In the first decade of my life, I was mostly around Mamas’ family . . all of them.  I had my great grandmother called “Mama Hodges”  and great aunts and uncles, third and fourth cousins (who seemed like brothers and sisters) besides the next generation of aunts, uncles and cousins. 
The women were tireless “housekeepers” and tended to the children, hung clothes on lines, watered the animals, sewed clothes, tended the garden – and did all of this as food simmered in the kitchen.  Not a one of those things was an easy task. 
The men spent their lives in fields  and barns, unless it rained -then they were confined to a shelter to fix  whatever was ailing the tractors or an old truck.  I knew early on, that picking strawberries or snapping beans were the sort of chores, I preferred.   Oh,  but  those summers  of yesteryear are etched deeply in my heart. 
My cousins and  I did a fair share of chores, but we also had a fair share of liberty, too.   . .most especially with the adults so busy.  We were mostly quite self sufficient as it was a tragedy to “be babied” in those days. We roamed the countryside and pretended impossible things.  We were always on the lookout for kittens and  four leaf clovers.  . .and clouds in the shape of anything. We had contests -races and high jumping, broad jumping etc.  We had a small herd of barely tame ponies.  In the early summer, there were always new foals.  The goats did their part and usually had twins.  After a while, the littlest goats and  ponies ran around the farm with us.  What a sight that must have been!  . . A flock of children and goats and ponies traipsing about in golden sunlight.   
Thankfully, none of us had to adhere to any real schedule. We did not take tennis lessons or swim lessons.  We organized our own ball games and made our own “clubs”.  Siblings would argue sometime, but the cousins did not quarrel with one another.  We all got stung by bees frequently.  We all got cut with rusty things at some point.  Once,  my first cousin Chris got stabbed with a pitch fork!  Somehow, we lived to grow up and tell about it. 
There wasn’t a thing on TV weekdays, for children.  We did not “talk on the phone either.  We lived outside.  Only rain kept us in.  There wasn’t a toy box in the house, either.  There was a set of World Book Encyclopedias, and a Sears & Roebuck  catalog or two.  Delores and I made paper dolls from the old ones, sometimes. . .but we all loved the encyclopedias best.  A rainy day was the best chance of a cake too.
By July, we sat in the grass and ate watermelon or cantaloupe.  Sometimes on Sundays, we had homemade ice cream. Aunt Christine and Uncle Gene came with “little Gena” .  They lived about 25 miles away, and  for us that seemed so far away, in those days. I can still see my little cousin running to keep up with her country cousins , golden curls bouncing from beneath a little white hat-I was sure she was a doll.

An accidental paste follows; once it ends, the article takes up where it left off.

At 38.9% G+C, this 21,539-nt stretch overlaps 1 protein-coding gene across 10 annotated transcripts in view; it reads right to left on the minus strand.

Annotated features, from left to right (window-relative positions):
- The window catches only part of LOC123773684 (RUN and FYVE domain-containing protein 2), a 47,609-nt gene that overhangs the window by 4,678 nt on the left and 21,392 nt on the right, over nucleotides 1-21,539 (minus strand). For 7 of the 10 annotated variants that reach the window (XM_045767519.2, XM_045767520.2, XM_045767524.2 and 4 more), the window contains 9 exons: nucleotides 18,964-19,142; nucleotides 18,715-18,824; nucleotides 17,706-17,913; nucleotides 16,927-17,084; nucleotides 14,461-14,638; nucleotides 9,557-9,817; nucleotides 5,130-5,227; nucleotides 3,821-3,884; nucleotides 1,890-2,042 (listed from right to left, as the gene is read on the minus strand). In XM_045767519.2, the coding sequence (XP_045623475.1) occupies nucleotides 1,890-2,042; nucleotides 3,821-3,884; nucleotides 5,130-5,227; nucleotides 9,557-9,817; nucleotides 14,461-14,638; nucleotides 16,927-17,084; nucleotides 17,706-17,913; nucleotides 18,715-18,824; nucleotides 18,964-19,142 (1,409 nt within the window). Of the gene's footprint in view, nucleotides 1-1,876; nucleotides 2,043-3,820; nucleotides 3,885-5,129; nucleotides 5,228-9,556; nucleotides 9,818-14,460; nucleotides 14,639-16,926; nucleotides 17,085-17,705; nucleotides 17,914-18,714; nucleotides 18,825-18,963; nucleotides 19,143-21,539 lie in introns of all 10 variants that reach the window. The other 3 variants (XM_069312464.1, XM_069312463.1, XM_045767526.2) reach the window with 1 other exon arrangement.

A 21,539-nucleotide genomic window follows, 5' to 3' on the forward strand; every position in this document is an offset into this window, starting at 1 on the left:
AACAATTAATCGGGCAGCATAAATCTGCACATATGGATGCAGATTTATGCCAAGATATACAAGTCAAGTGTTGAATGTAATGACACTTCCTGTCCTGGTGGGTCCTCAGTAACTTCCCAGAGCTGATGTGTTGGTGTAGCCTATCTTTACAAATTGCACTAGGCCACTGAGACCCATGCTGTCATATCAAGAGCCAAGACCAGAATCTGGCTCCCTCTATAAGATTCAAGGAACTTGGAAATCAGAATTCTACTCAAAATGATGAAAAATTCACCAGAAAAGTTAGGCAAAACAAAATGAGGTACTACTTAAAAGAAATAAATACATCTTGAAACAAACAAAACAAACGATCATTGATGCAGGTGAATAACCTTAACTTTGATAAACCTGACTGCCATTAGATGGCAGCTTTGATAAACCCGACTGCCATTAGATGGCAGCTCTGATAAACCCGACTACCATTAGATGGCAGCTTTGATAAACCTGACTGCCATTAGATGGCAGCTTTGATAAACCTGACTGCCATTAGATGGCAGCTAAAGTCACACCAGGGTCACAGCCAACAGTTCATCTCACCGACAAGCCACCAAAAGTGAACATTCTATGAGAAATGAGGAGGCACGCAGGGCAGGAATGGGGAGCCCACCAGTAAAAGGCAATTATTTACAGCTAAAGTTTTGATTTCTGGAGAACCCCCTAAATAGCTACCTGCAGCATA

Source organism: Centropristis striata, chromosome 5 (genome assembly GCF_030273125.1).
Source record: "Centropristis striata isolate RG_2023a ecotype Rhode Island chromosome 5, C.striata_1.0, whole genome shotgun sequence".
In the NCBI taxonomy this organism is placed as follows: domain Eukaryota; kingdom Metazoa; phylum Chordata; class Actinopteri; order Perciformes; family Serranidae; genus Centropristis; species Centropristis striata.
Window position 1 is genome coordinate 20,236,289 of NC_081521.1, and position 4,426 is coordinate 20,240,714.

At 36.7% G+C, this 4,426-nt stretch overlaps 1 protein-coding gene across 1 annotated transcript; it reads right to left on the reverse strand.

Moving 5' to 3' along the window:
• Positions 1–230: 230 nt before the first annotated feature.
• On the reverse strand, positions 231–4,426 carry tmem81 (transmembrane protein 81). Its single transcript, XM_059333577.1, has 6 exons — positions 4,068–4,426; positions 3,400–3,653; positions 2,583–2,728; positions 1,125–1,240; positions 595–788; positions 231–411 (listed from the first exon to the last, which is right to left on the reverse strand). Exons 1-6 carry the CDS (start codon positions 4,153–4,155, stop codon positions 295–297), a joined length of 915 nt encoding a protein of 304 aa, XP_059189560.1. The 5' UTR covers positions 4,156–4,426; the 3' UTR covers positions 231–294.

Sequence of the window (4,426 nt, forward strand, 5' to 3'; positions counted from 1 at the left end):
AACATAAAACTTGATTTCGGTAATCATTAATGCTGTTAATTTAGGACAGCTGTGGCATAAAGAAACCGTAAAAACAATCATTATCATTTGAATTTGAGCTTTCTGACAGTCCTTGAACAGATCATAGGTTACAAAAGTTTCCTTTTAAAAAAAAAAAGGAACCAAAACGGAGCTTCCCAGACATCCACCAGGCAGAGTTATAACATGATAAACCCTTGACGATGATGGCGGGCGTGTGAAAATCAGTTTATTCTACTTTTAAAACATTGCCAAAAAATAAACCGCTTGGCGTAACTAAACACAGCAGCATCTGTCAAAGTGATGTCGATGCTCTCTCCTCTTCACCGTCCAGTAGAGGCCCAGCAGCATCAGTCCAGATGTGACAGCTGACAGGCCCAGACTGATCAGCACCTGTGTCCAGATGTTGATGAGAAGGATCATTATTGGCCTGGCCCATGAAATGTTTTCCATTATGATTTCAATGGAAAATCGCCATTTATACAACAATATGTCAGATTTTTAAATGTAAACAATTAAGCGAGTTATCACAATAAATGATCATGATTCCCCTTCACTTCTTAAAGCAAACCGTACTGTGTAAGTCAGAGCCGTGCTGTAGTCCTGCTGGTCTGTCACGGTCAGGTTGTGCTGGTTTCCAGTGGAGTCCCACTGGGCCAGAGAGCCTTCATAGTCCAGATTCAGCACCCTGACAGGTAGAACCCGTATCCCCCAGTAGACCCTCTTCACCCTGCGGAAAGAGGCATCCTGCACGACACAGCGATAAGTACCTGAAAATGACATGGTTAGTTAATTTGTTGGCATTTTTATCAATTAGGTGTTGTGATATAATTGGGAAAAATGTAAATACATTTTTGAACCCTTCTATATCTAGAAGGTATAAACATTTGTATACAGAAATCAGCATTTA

In the evenings of late summer, the adults sat around and talked til dark.  Someone was always shelling peas or beans. We didn’t change the clocks in those days-but the days were just as long anyway.  By the time we went in, we had found the first star,  and made our wishes .  The Bob White had called out  and bats were darting about.
The dirt of the day was scrubbed off with a vengeance .  We said our prayers and went to bed. 
It is no wonder, that I never wanted to go back to school.  I found it dull and artificial. I had wonderful class mates  and kind teachers, but my heart belonged to the back roads and my  own people.  I knew how to read and do the math, already.  I had learned these things connected to life on the farm which was so natural.  I actually mourned and would cry at the “drop of a hat”, at school.  I did well though I had to sit in the “Lonesome Chair” on occasion, for yelling out answers to silly questions.  “What color is the dog?”  I could not comprehend that the class didn’t know and I did not see the need to waste my life waiting for someone to guess  about it.  So I would try to put an end to the misery.  No one else was talking, so it did not seem impolite to answer.
Had it not been for the library, I am sure that I would have perished from the boredom.  It took me three months to convince the stern librarian, “Miss Susie” that I could read the “third grade” books, for it was  considered “trespassing” for me to go in that section of the library.   
The school bus took the longest way home, but when I finally saw our house and the farm, and the door opened, I “hit the ground running”! 
I have countless memories of those summers,  and I think a lot,  about what it felt like to be a child in those days.  Weather was of utmost importance and dictated our actions, so even children learned to recognize signs.  Light was our clock and even now, I know the hour according to the where the sun is.  The only need to rush, back then, was when a storm was coming and clothes were on the line or the ponies got out.   (That was always exciting.)  How peaceful life is without schedules, I want to shout to the world.   
I learned so many valuable lessons-a collection of “precious remnants”, that still make a difference and ring true.
Work and play are both equally vital  -so we ought to grow tomatoes and  flowers.  Immersion in nature, is really like going to church for you will be humbled and grateful, all at once.  Loyalty to family is valuable beyond measure, whether they are “saints or sinners”.   . .You can learn a lot from both sorts.  Do not become so tame and civilized, that even your thoughts can’t wildly ramble.  Stay curious .  Curiosity is the spark we must fan, to keep learning and rest assured, even life long learners never know everything.   . . and for goodness sakes . . LOVE like your life depends on it, for in some ways, it really does . . . and it does “cover a multitude of sins”, after all.